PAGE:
What is it?
Volkswagen has recently released images of its new generation Beetle, to be released next year. Whilst the first generation, released in 1998, was a modernised but instantly recognisable interpretation of the original Bug, version 2 represents an evolutionary step away from the classic profile, with a flatter roof and steeper front windscreen contributing to a chunkier look. The interior has also been rethought, sporty but much closer to other cars within the Volkswagen lineup.
First seen on a Habitus Living post, here.
What do we think?
The 1998 model was a seriously flawed vehicle. It looked a lot like the 1938 classic, sure, but its interior was compromised, with acres of dash required to overcome the heavily raked windscreen, it handled and performed poorly and it was expensive.
From the photos and various preview reports, it appears the second generation Beetle will remedy the ergonomics issues of its predecessor and is likely to handle and perform better too. It will not, however, be returning to the rear-engine, rear-wheel-drive engineering roots of the original. Nor will it be at all priced like it, instead adding a few thousand dollars to the current first generation range of AU$27,000 – AU$41,000.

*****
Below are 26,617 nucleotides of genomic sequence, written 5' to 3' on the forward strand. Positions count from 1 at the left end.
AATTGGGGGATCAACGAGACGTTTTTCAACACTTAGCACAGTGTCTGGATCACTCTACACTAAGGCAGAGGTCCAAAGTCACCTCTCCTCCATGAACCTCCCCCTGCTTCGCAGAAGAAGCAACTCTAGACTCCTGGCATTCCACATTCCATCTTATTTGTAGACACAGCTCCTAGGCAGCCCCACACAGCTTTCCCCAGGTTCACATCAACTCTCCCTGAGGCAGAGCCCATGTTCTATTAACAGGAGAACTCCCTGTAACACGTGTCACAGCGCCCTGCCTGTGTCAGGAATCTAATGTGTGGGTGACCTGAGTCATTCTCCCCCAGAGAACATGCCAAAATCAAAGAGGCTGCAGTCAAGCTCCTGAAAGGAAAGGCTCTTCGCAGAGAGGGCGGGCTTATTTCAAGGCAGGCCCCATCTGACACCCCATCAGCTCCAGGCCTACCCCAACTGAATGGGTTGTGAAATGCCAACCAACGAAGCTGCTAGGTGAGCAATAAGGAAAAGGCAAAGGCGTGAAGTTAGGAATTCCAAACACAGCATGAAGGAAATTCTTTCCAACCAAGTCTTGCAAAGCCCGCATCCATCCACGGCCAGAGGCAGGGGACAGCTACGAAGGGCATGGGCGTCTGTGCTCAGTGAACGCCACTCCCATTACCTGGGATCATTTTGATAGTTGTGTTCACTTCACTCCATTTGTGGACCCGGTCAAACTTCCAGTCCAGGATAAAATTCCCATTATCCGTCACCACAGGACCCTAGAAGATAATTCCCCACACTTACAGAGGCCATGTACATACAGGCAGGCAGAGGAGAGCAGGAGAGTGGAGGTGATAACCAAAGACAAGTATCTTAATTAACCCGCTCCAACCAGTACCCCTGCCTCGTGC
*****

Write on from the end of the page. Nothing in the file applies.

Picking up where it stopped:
Which brings us to the central question of the Beetle: to what does the new generation owe its popular identity – is it the curvy profile and rear-engine layout of the original, or is it its thrifty price-tag?
The original was cheap; an absolute bottom-end entry level vehicle, accessible to almost everyone in an era where cars were still seen as a luxury. Starting at AU$30,000, the new Beetle can hardly be thought of as the People’s Car. We could argue that this title has been given over to small cars like the Geely and Suzuki Alto, all with price-tags below AU$12,000, but this would be to miss the point of the original Beetle. Yes, its cult identity resulted from it being accessible, but it also had oodles of personality, that magical and elusive mix of a car that we love to inhabit but doesn’t cost the earth.
In an age of safety ratings, aerodynamics and consumer choice, we must sadly confess that perhaps the People’s Car is a thing of the past.